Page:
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McGouirk v. State

Supreme Court of Georgia

June 18, 2018

MCGOUIRK
v.
THE STATE.

          MELTON, PRESIDING JUSTICE.

         The constitutional issue involved in this case is identical to the one that was presented in, and is resolved by, this Court's decision in Carr v. State, - Ga. - (Case No S18A0100, decided June 18, 2018). In Carr, this Court sustained a due process challenge to OCGA § 17-7-130 (c), which is a statute that had been applied to require the defendant who had been accused of violent offenses in that case and who had been found to be mentally incompetent to stand trial to be transferred to the physical custody of the Georgia Department of Behavioral Health and Developmental Disabilities (the department) for further evaluation.[1] Specifically, we held that,

[b]ecause the nature of automatic commitment [under the portion of OCGA § 17-7-130 (c) applicable to] all those defendants [who had been accused of violent crimes and found to be mentally incompetent to stand trial] does not bear a reasonable relation to the State's purpose of accurately determining the restorability of individual defendants' competence to stand trial, that aspect of OCGA § 17-7-130 (c) violates due process when applied to defendants who have been deprived of their liberty based solely on that statutory provision.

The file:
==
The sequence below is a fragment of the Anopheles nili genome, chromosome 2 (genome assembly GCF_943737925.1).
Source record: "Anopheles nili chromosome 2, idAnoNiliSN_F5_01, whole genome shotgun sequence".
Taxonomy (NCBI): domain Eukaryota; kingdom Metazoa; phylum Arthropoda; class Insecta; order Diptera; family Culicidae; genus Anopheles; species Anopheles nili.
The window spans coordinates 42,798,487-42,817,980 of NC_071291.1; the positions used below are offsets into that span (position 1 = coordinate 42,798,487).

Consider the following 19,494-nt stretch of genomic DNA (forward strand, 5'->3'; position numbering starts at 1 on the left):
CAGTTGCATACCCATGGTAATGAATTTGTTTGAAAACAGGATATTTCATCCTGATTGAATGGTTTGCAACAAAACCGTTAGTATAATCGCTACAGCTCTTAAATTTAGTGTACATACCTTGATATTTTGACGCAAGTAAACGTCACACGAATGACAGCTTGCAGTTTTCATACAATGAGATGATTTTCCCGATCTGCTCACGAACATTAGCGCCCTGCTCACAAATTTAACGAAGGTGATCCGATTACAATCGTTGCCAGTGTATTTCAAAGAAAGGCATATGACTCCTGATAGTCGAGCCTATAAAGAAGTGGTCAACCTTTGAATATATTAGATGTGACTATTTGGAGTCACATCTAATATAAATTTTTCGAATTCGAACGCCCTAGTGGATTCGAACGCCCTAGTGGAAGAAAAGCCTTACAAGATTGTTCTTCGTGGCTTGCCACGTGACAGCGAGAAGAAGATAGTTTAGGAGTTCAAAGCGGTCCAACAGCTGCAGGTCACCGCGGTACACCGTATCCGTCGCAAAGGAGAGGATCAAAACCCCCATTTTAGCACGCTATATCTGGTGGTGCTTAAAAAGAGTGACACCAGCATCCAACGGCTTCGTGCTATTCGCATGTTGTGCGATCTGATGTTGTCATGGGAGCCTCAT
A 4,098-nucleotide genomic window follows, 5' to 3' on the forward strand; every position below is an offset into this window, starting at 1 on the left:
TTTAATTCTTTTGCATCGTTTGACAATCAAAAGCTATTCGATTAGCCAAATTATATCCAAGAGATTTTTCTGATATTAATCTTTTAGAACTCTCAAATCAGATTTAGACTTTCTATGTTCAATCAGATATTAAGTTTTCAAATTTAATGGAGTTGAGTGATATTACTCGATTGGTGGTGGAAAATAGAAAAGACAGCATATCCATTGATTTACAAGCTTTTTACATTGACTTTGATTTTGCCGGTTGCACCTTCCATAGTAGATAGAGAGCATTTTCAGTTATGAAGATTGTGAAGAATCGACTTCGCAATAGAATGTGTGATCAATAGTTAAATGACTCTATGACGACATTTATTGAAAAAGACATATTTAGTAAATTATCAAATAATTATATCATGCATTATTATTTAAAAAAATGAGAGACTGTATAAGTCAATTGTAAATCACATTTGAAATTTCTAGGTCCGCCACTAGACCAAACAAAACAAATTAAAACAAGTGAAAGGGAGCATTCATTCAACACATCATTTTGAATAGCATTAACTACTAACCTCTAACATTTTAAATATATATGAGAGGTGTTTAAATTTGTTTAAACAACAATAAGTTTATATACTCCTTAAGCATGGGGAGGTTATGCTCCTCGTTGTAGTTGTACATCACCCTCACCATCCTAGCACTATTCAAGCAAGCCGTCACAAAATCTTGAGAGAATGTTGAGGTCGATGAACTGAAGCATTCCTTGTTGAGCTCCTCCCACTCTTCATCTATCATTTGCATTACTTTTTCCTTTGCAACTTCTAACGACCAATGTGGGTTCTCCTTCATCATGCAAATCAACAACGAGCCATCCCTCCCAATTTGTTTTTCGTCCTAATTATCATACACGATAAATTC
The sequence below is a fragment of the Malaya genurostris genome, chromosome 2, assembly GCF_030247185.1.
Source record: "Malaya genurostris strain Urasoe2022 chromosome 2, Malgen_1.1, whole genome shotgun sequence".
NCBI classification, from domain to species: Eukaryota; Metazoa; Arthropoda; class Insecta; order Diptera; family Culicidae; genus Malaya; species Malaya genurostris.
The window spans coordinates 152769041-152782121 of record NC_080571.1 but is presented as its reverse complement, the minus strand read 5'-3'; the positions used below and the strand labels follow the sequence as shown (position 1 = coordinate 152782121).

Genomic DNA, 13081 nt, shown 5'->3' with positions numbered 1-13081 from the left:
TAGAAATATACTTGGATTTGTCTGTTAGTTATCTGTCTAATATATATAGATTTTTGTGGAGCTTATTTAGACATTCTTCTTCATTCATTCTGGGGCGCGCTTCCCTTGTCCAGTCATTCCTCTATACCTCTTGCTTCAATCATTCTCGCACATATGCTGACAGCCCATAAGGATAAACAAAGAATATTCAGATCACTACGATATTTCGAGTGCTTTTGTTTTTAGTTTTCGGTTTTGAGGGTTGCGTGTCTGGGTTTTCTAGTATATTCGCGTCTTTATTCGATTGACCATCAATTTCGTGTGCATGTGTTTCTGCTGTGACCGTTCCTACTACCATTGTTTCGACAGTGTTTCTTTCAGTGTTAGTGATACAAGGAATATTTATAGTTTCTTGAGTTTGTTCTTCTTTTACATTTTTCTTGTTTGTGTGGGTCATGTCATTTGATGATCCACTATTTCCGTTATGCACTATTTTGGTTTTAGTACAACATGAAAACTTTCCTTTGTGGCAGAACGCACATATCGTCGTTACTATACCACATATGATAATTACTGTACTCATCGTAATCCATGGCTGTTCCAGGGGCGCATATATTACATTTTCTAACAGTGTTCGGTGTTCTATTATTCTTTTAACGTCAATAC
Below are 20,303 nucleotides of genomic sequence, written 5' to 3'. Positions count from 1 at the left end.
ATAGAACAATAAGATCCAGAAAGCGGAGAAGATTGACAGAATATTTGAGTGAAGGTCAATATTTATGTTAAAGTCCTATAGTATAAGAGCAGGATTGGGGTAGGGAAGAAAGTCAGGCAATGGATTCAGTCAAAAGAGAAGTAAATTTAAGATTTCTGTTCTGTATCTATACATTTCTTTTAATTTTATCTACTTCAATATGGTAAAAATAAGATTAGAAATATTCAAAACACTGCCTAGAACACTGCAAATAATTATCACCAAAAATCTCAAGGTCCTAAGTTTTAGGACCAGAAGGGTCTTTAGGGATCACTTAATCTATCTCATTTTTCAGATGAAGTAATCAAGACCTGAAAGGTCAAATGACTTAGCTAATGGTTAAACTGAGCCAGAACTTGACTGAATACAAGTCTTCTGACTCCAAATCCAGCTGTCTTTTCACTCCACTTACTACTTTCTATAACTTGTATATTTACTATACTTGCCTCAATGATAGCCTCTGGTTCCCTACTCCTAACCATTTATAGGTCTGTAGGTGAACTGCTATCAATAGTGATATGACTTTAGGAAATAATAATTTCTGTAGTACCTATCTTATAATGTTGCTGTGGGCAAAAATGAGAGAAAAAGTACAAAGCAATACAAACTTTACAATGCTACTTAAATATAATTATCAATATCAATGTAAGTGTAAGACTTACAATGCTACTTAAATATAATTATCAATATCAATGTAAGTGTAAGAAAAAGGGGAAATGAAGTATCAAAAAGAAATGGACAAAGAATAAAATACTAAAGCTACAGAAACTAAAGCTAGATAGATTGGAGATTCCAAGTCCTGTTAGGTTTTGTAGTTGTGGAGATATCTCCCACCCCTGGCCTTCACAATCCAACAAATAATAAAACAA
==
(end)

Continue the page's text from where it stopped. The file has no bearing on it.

(Emphasis in original.) Id. slip op. at 32 (5) (b).

         By way of background, in the instant case, Ryan L. McGouirk was arrested in January 2016 and charged with the violent offenses of aggravated child molestation, child molestation, cruelty to children (for causing pain to a child by having the child touch him sexually), and arson in the first degree. See OCGA § 17-7-130 (a) (11) (A) (ii) and (ix) (The definition of "violent offense" for purposes of proceedings upon a plea of mental incompetence to stand trial includes "[a] sexual offense" or "[a]rson in the first degree or in the second degree."). McGouirk was subsequently released on bond. Following his indictment, McGouirk filed special pleas of mental incompetence to stand trial. See OCGA § 17-7-130 (b) (2).

         At a hearing in June 2017, a doctor from the department, Dr. Elizabeth Donegan, testified that she performed a competency evaluation on McGouirk in August 2016. The doctor found that McGouirk was not competent to stand trial[2]and, although she was uncertain he could attain competency, she could provide a better sense of his restorability after providing restoration services. Dr. Donegan found no indications that McGouirk was in need of psychiatric hospitalization for stabilization and recommended that the court consider outpatient commitment for competency restoration. However, because McGouirk had been charged with "violent offenses" as defined by OCGA § 17-7-130, based solely on the provisions of OCGA § 17-7-130 (c) he was to be transferred "to the physical custody of the department."